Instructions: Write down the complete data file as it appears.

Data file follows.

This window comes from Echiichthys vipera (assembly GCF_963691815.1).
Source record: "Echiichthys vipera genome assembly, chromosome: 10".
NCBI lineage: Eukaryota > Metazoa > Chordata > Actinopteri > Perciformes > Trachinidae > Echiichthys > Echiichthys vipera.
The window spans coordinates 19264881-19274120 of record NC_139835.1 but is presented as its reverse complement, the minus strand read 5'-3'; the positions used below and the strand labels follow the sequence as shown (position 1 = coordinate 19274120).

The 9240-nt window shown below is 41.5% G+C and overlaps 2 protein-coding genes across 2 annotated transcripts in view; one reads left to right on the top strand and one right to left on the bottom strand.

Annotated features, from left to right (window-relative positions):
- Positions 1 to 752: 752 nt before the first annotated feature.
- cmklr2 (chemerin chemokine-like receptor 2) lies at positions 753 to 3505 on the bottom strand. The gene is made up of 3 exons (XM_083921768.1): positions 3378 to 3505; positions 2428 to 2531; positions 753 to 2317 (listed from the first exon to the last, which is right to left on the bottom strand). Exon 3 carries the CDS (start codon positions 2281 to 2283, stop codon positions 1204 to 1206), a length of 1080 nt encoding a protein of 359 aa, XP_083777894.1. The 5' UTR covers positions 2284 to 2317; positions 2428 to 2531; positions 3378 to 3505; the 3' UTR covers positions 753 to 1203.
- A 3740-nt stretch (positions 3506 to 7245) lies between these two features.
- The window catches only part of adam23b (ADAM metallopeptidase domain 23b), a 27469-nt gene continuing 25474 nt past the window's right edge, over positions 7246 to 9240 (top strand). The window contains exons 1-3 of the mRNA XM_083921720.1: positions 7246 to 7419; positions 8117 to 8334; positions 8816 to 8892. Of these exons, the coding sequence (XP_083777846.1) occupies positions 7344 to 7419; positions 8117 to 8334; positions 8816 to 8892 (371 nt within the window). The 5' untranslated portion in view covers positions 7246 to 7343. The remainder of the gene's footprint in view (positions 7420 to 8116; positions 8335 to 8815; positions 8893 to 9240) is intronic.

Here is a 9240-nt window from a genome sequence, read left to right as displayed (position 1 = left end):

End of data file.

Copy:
This window comes from Echiichthys vipera (assembly GCF_963691815.1).
Source record: "Echiichthys vipera genome assembly, chromosome: 10".
NCBI lineage: Eukaryota > Metazoa > Chordata > Actinopteri > Perciformes > Trachinidae > Echiichthys > Echiichthys vipera.
The window spans coordinates 19264881-19274120 of record NC_139835.1 but is presented as its reverse complement, the minus strand read 5'-3'; the positions used below and the strand labels follow the sequence as shown (position 1 = coordinate 19274120).

The 9240-nt window shown below is 41.5% G+C and overlaps 2 protein-coding genes across 2 annotated transcripts in view; one reads left to right on the top strand and one right to left on the bottom strand.

Annotated features, from left to right (window-relative positions):
- Positions 1 to 752: 752 nt before the first annotated feature.
- cmklr2 (chemerin chemokine-like receptor 2) lies at positions 753 to 3505 on the bottom strand. The gene is made up of 3 exons (XM_083921768.1): positions 3378 to 3505; positions 2428 to 2531; positions 753 to 2317 (listed from the first exon to the last, which is right to left on the bottom strand). Exon 3 carries the CDS (start codon positions 2281 to 2283, stop codon positions 1204 to 1206), a length of 1080 nt encoding a protein of 359 aa, XP_083777894.1. The 5' UTR covers positions 2284 to 2317; positions 2428 to 2531; positions 3378 to 3505; the 3' UTR covers positions 753 to 1203.
- A 3740-nt stretch (positions 3506 to 7245) lies between these two features.
- The window catches only part of adam23b (ADAM metallopeptidase domain 23b), a 27469-nt gene continuing 25474 nt past the window's right edge, over positions 7246 to 9240 (top strand). The window contains exons 1-3 of the mRNA XM_083921720.1: positions 7246 to 7419; positions 8117 to 8334; positions 8816 to 8892. Of these exons, the coding sequence (XP_083777846.1) occupies positions 7344 to 7419; positions 8117 to 8334; positions 8816 to 8892 (371 nt within the window). The 5' untranslated portion in view covers positions 7246 to 7343. The remainder of the gene's footprint in view (positions 7420 to 8116; positions 8335 to 8815; positions 8893 to 9240) is intronic.

Here is a 9240-nt window from a genome sequence, read left to right as displayed (position 1 = left end):